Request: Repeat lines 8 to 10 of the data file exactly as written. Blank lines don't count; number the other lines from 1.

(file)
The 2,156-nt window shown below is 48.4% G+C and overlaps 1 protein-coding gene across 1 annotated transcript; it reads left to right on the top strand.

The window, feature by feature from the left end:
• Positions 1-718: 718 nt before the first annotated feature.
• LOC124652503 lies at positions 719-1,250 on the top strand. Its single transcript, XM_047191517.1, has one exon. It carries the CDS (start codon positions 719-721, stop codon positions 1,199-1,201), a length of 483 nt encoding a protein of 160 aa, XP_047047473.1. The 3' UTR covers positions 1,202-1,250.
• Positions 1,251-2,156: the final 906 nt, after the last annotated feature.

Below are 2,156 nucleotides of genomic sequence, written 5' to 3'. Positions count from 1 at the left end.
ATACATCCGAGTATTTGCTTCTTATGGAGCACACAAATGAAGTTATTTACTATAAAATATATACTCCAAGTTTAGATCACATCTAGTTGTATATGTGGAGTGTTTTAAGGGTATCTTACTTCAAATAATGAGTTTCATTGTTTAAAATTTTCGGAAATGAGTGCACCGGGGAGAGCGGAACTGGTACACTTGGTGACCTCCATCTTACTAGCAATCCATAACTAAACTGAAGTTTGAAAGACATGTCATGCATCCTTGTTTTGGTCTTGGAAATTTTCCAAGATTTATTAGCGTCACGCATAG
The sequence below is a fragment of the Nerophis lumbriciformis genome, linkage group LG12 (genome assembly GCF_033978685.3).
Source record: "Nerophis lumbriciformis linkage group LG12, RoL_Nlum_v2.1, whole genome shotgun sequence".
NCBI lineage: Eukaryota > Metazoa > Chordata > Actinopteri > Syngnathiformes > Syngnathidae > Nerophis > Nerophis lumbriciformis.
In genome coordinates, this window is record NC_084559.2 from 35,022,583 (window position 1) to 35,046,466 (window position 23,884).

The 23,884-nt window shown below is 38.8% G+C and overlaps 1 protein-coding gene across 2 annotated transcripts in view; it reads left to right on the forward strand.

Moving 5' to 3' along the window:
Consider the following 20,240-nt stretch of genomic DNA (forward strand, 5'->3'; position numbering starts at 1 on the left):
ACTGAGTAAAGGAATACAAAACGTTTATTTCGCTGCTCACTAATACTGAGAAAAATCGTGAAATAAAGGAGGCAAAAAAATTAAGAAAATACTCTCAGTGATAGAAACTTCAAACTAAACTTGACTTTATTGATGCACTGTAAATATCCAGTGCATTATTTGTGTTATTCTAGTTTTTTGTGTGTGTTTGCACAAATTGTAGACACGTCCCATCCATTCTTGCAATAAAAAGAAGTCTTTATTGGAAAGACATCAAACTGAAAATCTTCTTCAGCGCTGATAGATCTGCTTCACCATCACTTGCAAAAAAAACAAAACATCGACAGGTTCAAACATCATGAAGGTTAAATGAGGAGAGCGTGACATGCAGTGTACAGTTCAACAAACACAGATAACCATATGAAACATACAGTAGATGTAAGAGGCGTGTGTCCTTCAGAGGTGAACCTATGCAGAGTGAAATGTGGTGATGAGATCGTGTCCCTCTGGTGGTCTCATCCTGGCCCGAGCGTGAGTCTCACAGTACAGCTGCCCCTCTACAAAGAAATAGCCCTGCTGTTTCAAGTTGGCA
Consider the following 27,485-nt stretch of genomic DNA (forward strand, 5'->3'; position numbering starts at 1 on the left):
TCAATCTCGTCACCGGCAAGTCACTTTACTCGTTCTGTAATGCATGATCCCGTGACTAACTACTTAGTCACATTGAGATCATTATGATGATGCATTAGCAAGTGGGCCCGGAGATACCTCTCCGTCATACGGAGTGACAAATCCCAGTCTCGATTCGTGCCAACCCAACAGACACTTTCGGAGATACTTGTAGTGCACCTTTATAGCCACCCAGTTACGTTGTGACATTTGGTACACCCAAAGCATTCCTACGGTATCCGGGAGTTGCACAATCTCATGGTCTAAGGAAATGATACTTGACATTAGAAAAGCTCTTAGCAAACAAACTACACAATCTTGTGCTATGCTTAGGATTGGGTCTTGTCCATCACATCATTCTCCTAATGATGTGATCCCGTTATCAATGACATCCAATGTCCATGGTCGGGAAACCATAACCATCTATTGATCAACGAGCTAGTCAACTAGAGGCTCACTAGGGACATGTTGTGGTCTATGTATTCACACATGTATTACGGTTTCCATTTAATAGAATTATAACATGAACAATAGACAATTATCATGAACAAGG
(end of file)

The sequence below is a fragment of the Nerophis lumbriciformis genome, linkage group LG12 (genome assembly GCF_033978685.3).
Source record: "Nerophis lumbriciformis linkage group LG12, RoL_Nlum_v2.1, whole genome shotgun sequence".
NCBI lineage: Eukaryota > Metazoa > Chordata > Actinopteri > Syngnathiformes > Syngnathidae > Nerophis > Nerophis lumbriciformis.